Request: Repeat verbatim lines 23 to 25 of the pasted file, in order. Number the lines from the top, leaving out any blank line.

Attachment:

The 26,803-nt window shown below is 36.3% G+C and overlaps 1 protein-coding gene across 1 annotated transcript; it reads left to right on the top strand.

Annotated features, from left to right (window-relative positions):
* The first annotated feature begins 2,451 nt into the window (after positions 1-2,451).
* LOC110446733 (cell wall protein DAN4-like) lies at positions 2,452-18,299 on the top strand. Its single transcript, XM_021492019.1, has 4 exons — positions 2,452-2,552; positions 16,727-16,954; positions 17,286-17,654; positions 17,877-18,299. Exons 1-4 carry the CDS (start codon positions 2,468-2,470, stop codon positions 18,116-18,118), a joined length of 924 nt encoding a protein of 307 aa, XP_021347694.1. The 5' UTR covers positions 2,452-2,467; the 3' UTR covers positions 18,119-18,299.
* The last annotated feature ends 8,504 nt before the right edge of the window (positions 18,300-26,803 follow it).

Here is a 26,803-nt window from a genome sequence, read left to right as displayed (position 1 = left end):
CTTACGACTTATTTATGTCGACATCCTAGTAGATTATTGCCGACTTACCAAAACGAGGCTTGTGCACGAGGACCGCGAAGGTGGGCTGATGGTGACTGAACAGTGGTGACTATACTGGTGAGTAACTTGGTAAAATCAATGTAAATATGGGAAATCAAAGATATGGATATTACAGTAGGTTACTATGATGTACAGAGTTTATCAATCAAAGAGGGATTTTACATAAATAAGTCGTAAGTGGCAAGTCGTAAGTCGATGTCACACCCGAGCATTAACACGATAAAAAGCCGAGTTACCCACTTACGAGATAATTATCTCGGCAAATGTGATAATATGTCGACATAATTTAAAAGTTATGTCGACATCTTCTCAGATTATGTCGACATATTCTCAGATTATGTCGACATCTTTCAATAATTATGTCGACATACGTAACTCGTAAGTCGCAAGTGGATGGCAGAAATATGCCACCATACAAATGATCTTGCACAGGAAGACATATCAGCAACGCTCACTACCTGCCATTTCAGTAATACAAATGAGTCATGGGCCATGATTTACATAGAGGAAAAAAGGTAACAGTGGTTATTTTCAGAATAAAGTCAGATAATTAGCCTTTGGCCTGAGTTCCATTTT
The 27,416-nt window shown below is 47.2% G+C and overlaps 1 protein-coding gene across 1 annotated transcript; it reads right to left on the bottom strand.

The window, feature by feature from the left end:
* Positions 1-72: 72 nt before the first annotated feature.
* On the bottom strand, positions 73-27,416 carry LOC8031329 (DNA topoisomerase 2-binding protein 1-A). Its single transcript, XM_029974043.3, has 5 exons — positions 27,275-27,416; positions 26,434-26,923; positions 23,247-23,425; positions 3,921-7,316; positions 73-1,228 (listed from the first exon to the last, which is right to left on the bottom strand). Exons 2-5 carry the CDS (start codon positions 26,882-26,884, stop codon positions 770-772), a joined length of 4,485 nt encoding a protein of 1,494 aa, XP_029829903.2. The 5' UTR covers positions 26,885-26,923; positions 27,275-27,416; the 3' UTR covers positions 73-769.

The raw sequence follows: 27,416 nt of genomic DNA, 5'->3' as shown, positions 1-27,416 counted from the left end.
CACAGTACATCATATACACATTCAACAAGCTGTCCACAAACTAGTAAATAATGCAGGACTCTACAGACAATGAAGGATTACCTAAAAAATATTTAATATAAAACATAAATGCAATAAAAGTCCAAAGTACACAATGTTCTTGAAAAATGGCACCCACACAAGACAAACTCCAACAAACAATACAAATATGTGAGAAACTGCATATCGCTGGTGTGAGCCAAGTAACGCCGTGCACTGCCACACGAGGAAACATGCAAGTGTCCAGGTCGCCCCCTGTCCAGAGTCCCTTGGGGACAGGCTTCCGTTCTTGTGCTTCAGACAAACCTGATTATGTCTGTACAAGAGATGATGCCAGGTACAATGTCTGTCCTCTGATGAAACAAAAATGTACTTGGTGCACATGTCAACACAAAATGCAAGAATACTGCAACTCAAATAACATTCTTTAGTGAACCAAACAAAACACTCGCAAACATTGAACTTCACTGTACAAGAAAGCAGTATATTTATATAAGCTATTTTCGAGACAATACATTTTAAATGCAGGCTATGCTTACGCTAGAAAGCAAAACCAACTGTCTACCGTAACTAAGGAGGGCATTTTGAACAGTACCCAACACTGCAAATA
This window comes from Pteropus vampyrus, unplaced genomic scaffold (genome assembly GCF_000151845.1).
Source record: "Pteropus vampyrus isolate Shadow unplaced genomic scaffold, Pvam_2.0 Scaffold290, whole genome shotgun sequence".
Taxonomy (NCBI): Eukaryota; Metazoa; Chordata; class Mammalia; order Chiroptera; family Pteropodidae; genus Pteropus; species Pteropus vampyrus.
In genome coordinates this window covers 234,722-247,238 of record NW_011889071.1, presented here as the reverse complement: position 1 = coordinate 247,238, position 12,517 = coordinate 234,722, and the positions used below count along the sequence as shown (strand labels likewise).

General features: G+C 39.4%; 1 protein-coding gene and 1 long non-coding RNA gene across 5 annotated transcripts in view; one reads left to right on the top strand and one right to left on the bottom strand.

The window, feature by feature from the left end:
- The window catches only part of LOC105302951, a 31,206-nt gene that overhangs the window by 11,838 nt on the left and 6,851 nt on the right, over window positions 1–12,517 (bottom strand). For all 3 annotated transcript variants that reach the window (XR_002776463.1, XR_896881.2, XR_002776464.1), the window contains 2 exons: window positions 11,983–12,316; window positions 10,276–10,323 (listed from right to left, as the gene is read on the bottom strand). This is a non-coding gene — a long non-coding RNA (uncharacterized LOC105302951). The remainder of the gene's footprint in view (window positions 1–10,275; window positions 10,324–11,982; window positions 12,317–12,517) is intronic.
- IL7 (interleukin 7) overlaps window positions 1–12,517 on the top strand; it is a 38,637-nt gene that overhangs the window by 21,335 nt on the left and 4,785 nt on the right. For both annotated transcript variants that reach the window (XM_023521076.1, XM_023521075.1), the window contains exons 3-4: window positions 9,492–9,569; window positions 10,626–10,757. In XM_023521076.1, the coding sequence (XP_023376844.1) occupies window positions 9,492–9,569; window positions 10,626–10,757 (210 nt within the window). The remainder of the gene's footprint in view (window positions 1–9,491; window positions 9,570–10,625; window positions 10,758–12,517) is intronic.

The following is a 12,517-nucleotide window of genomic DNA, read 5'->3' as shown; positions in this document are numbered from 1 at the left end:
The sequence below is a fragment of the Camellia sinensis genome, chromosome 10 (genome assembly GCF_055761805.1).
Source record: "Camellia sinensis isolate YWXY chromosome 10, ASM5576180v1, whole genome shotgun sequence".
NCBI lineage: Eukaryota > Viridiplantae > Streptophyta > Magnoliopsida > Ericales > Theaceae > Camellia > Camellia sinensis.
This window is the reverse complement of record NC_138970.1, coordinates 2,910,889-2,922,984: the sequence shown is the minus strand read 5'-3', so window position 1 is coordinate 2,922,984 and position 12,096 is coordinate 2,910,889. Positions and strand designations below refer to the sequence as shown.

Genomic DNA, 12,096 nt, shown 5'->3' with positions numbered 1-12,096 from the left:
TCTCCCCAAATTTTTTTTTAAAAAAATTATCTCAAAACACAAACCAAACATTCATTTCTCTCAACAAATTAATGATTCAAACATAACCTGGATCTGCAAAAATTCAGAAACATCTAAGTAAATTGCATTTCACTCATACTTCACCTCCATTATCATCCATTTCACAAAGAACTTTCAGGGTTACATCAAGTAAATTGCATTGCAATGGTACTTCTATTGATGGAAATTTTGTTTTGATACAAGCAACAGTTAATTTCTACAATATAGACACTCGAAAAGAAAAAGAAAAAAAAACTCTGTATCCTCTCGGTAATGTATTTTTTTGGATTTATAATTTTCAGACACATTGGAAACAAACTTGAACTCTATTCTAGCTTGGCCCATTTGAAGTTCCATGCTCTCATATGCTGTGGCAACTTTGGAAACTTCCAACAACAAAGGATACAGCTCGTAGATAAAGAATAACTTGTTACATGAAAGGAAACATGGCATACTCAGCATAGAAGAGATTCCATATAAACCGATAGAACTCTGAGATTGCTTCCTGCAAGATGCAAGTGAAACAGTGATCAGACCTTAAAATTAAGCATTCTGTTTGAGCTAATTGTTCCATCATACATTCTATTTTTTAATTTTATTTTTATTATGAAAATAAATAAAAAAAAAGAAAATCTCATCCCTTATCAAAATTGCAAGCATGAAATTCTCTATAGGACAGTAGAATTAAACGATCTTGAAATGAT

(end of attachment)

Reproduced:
The sequence below is a fragment of the Camellia sinensis genome, chromosome 10 (genome assembly GCF_055761805.1).
Source record: "Camellia sinensis isolate YWXY chromosome 10, ASM5576180v1, whole genome shotgun sequence".
NCBI lineage: Eukaryota > Viridiplantae > Streptophyta > Magnoliopsida > Ericales > Theaceae > Camellia > Camellia sinensis.